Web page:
Ceiling Lifts Types
Home ceiling lifts feature a lifting unit, a sling for the patient to travel in, and a track which is secured to the ceiling (permanent) or to free-standing posts (portable). The sling hooks onto the lift with secure clips.
The needs of the patient and their home situation will determine which options will work the best for them. Patient lifts do not require track but are considered to be a lifting unit that requires a sling.
- May be removed from one track for use in another in a different location.
- Must be plugged to electrical outlet to charge battery.
- Unit is lightweight but can still lift up to 440 lb (depending on model).
- The patient is transferred up and down using a motor, caregiver is required to manually move the patient along the overhead rail system.
- Portable lifts are often the best choice for home use due to their flexibility and ease of use.
- Cannot remove from the track system.
- May feature a second motor for moving the patient along the track.
- Lifts are generally battery powered with built-in charging systems. With most models, simply park the lifting unit in the charging station on the track.
- Patient lifts are floor standing lifts with wheels, making it easier for the caregiver to move the patient. It consists of a base, vertical pole/mast with large handle for steering and boom arm that move up and down to lift and lower the patient.
- Manual patient lifts are operated with hydraulics (hand pump to raise and lower patient) and require strength to operate. May require 2 people to operate this lift.
- Motorized patient lifts use a motor to lift and lower a patient, removing any physical strain for the caregiver.
- Patient lifts are very simple to operate and can be wheeled into position over a bed or chair.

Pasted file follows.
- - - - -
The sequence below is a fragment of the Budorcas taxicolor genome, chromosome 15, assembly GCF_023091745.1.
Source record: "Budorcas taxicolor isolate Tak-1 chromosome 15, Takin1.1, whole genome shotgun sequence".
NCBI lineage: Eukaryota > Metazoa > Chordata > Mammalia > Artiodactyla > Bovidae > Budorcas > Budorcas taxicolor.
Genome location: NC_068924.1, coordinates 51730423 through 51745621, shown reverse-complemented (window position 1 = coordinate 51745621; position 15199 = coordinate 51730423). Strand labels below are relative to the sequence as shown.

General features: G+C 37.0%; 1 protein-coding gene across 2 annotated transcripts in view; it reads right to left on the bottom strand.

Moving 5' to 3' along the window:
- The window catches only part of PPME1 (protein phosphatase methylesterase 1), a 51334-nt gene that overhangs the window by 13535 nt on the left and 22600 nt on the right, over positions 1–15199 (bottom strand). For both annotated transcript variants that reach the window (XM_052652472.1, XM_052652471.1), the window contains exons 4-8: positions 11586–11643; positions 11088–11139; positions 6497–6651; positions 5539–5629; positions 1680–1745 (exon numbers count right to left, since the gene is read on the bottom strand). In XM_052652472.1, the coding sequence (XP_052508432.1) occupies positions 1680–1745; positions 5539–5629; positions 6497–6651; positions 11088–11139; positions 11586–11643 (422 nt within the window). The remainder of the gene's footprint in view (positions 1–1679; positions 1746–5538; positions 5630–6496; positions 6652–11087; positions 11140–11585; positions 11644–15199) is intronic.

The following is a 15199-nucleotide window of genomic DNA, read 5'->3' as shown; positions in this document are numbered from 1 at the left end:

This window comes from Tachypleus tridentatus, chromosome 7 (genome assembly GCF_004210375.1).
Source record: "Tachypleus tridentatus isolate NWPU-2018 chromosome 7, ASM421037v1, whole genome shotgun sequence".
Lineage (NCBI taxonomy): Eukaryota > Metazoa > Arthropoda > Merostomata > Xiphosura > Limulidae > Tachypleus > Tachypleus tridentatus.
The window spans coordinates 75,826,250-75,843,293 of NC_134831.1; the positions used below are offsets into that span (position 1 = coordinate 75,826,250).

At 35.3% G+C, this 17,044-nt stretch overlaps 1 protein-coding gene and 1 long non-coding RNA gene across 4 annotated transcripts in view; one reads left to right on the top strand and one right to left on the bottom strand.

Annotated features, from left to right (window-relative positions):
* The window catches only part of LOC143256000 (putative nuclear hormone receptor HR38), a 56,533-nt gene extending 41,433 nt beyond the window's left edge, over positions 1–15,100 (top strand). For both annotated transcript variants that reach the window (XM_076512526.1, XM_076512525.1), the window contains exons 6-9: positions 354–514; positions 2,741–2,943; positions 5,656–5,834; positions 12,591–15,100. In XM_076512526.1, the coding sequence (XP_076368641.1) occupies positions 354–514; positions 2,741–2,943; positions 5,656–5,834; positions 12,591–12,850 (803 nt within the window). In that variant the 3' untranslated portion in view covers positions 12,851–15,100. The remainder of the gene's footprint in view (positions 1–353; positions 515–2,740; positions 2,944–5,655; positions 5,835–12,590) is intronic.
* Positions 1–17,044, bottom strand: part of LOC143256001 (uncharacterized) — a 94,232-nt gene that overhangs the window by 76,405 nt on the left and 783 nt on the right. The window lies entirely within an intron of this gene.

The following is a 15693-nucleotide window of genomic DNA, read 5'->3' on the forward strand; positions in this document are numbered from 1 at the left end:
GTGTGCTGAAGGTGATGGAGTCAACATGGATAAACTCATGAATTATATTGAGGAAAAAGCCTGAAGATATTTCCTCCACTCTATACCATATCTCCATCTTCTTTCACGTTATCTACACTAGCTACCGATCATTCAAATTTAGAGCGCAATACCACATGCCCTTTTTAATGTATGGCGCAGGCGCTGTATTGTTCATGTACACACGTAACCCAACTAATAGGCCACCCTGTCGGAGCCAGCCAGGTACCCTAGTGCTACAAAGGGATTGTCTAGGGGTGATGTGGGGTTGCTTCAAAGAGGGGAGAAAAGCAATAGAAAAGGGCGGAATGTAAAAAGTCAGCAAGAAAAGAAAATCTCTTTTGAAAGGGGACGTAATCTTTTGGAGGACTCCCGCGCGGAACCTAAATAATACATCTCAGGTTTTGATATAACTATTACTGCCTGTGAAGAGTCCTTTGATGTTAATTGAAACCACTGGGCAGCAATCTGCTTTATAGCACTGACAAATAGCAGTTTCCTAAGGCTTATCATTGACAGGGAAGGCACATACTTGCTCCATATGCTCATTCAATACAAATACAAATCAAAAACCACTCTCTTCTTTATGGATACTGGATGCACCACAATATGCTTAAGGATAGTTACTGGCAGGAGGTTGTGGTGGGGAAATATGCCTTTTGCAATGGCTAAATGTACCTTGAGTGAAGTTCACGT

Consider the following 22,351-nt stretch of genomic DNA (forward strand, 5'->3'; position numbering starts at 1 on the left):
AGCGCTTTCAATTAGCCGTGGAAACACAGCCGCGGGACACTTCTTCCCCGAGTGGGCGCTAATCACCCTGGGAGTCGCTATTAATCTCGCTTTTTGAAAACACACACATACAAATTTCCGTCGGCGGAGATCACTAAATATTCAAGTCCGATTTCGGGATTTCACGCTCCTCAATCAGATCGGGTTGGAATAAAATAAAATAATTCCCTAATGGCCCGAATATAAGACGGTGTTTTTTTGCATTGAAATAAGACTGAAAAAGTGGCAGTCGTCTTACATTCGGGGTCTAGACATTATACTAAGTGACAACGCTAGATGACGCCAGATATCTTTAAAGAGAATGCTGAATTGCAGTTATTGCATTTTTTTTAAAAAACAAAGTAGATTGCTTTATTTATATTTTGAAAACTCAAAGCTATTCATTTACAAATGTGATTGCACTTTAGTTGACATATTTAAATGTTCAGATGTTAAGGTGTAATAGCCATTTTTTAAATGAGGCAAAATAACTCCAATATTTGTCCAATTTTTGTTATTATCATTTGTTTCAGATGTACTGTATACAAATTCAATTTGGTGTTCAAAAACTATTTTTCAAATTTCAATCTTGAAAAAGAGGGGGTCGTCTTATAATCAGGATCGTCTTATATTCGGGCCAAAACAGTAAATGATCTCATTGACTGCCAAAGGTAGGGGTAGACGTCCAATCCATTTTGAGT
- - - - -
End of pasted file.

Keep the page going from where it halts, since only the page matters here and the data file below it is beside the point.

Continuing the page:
- There are other specialty patient lifts available that are suitable for transferring a person in and out of a vehicle.
- Most slings come in different sizes and weight capacities. It is important to consult an experienced healthcare professional to help select the correct one for the patient.
- Important to make sure the sling is compatible with the lift that is purchased.
- Possible to put it on and take it off while the patient is sitting in a wheelchair.
- Some patients may be able to use the sling themselves without the aid of a caregiver.
- Often comes with head support that may or may not be adjustable.
- Provides minimal support but useful when patient requires bathing or toileting.
- Supports the patient, allowing the caregiver to easily remove clothing.
- Should be fast drying and washable.
- Installed in the home to move a person within a room, or to another room—often from bedroom to bathroom.
- A professional installer ensures that the track is safely mounted to carry the required capacity of the lift.
- Fixed track systems are for longer-term use, and the track is conveniently out of the way to enable occupants to move easily around the room.
- May use permanent or portable lifting units.
- Best for short-term use or if fixed tracking is not an option.
- The portable track is freestanding, consists of a section of track and 2 supporting posts, and is easy to set up.
- Intended for shorter distances (typically to transfer from bed to wheelchair or commode), not multi-room access.
- May be moved around the home as needed by the home owner.
- Only portable lifting units are typically used on these track systems.